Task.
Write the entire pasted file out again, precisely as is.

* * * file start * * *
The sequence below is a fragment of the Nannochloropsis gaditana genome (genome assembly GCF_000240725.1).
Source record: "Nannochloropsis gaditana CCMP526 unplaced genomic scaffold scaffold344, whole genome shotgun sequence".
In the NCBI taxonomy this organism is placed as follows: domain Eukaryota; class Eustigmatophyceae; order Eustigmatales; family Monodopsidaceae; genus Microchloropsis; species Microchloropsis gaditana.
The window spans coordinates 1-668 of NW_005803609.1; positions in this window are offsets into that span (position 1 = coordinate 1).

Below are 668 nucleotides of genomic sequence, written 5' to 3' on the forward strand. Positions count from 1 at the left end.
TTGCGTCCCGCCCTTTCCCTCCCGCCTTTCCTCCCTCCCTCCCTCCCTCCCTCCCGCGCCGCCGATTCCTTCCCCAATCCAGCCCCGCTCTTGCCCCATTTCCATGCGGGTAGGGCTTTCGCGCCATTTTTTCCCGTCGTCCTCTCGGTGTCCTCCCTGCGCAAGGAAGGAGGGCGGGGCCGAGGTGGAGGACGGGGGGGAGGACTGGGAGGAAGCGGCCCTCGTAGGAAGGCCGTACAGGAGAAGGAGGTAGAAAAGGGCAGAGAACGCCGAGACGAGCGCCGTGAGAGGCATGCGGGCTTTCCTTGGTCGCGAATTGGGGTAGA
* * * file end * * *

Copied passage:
The sequence below is a fragment of the Nannochloropsis gaditana genome (genome assembly GCF_000240725.1).
Source record: "Nannochloropsis gaditana CCMP526 unplaced genomic scaffold scaffold344, whole genome shotgun sequence".
In the NCBI taxonomy this organism is placed as follows: domain Eukaryota; class Eustigmatophyceae; order Eustigmatales; family Monodopsidaceae; genus Microchloropsis; species Microchloropsis gaditana.
The window spans coordinates 1-668 of NW_005803609.1; positions in this window are offsets into that span (position 1 = coordinate 1).

Below are 668 nucleotides of genomic sequence, written 5' to 3' on the forward strand. Positions count from 1 at the left end.
TTGCGTCCCGCCCTTTCCCTCCCGCCTTTCCTCCCTCCCTCCCTCCCTCCCTCCCGCGCCGCCGATTCCTTCCCCAATCCAGCCCCGCTCTTGCCCCATTTCCATGCGGGTAGGGCTTTCGCGCCATTTTTTCCCGTCGTCCTCTCGGTGTCCTCCCTGCGCAAGGAAGGAGGGCGGGGCCGAGGTGGAGGACGGGGGGGAGGACTGGGAGGAAGCGGCCCTCGTAGGAAGGCCGTACAGGAGAAGGAGGTAGAAAAGGGCAGAGAACGCCGAGACGAGCGCCGTGAGAGGCATGCGGGCTTTCCTTGGTCGCGAATTGGGGTAGA